float a2[100]; 
           entity<int> a3[100]; 

You can use the /TEMPLATE_DEFINE=USED and /TEMPLATE_DEFINE=LOCAL qualifiers for manual template instantiation. The /TEMPLATE_DEFINE=USED qualifier acts like /TEMPLATE_DEFINE=ALL, except that only those template instantiations that are referenced in the source file are actually instantiated. The /TEMPLATE_DEFINE=LOCAL qualifier acts like /TEMPLATE_DEFINE=USED, except that the templates are instantiated with internal linkage. This provides a simple way to build applications but creates executables that are larger than necessary. It also fails if the template classes being instantiated have static data members.

You can use the /TEMPLATE_DEFINE=ALL_REPOSITORY, /TEMPLATE_DEFINE=USED_REPOSITORY, and /TEMPLATE_DEFINE= IMPLICIT_LOCAL qualifiers to create preinstantiation libraries. See Section 5.6.

5.3 Using Template Object Repositories (ALPHA ONLY)

In automatic template instantiation mode, the compiler attempts to instantiate every referenced template at compile time. For automatic instantiation to work, at least one compilation that references a template function must be able to find the template definition. There is no restriction on where a template can be declared or defined, as long as the definition is visible to the compilation unit. You can use implicit inclusion to find it.

The compiler writes instantiation object files to a directory called the repository; file names are based on the names of the entities being instantiated. The default repository is [.cxx_repository] .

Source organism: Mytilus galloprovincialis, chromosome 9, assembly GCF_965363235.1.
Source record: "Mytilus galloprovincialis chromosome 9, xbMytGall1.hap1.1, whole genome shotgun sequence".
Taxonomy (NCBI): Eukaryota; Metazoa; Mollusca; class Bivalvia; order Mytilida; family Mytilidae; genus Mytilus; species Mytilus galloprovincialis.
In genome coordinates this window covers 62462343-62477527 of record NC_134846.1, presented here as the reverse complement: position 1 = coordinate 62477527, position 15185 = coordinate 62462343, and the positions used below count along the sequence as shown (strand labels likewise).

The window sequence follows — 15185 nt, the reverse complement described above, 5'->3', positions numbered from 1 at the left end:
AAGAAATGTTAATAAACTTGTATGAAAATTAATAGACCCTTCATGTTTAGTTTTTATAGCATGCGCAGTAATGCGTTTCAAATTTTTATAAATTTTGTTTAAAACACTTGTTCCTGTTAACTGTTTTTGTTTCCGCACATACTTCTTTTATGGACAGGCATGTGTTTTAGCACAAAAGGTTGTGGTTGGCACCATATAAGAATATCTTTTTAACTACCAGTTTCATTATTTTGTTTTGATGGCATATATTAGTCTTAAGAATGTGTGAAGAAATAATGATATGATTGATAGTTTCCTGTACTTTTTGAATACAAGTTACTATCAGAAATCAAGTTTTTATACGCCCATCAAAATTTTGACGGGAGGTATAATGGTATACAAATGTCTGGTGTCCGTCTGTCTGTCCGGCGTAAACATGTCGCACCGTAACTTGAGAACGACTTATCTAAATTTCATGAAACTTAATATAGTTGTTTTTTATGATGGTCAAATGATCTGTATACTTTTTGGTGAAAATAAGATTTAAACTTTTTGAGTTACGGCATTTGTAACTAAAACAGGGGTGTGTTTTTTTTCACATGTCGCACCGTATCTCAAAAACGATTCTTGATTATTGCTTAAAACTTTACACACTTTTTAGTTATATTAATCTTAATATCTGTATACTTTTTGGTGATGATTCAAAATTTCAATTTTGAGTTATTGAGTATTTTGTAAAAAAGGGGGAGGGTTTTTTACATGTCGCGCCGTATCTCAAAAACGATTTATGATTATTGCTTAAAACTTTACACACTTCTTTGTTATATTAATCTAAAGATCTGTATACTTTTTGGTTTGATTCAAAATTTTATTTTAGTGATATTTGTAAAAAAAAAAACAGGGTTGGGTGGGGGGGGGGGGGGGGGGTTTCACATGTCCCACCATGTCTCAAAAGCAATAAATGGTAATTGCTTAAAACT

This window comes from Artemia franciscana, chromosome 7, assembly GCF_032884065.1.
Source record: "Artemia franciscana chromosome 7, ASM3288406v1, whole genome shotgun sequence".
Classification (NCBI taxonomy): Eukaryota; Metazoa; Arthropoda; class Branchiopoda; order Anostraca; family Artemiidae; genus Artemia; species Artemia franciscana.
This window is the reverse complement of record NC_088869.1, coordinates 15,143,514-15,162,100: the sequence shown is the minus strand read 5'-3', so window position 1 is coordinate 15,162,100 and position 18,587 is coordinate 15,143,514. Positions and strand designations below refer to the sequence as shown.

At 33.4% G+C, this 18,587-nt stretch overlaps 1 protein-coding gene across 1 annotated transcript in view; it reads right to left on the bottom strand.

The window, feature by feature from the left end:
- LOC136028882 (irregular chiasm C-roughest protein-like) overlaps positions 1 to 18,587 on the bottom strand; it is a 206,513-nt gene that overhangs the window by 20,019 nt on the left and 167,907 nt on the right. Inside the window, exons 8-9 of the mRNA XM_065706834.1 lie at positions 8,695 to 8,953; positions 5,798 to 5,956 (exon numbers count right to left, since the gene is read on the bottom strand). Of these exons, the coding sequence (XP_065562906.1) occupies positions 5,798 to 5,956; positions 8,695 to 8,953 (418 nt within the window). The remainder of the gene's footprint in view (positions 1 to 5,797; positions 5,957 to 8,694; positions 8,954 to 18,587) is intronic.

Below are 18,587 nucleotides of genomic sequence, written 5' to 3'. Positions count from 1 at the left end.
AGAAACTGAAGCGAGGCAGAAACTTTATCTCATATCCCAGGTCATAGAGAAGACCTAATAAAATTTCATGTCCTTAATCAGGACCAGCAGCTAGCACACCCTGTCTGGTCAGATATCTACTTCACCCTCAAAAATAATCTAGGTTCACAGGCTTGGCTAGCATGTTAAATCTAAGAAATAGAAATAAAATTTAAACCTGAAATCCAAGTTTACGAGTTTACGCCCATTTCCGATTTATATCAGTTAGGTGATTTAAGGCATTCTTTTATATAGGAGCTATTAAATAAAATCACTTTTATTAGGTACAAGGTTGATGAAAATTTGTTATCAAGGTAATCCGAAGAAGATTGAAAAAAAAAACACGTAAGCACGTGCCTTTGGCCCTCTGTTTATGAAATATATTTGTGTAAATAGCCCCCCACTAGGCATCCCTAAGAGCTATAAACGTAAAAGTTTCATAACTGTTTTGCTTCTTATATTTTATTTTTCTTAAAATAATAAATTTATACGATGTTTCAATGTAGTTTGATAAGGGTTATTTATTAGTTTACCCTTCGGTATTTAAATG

5.3.1 Specifying Alternate Repositories

You can use the /REPOSITORY command-line qualifier to specify one or more alternate repository directories. The first repository named is the read-write repository into which the compiler writes instantiation objects when processing. At link time, all repositories are read only. There is one object file in the repository for each instantiated template function, for each instantiated static data member, and for each virtual table required for virtual functions.

When the program is linked, the linker searches the repositories for needed template instantiations.

5.3.2 Reducing Compilation Time with the /TEMPLATE_DEFINE=TIMESTAMP Qualifier

To keep instantiations up to date, the compiler always instantiates templates by default, even if the required template already exists in the respository. However, in environments that share many templates among many sources, this process can increase compilation time.

In these environments, users can specify the /TEMPLATE_DEFINE= TIMESTAMP qualifier to override the default behavior and thereby reduce compilation time. This qualifier causes the compiler to create a timestamp file named TIMESTAMP. in the repository. Thereafter, instantiations are added or regenerated only if needed; that is, if they do not alreay exist, or if existing ones are older than the timestamp.

The /TEMPLATE_DEFINE=TIMESTAMP qualifier is immediately useful when building a system from scratch, starting with an empty repository. It avoids reinstantiating unchanged code and is totally safe, because all required instantiations are generated and up to date.

Incremental application building is normally done without this qualifier, so that new instantiations overwrite earlier ones as sources are recompiled.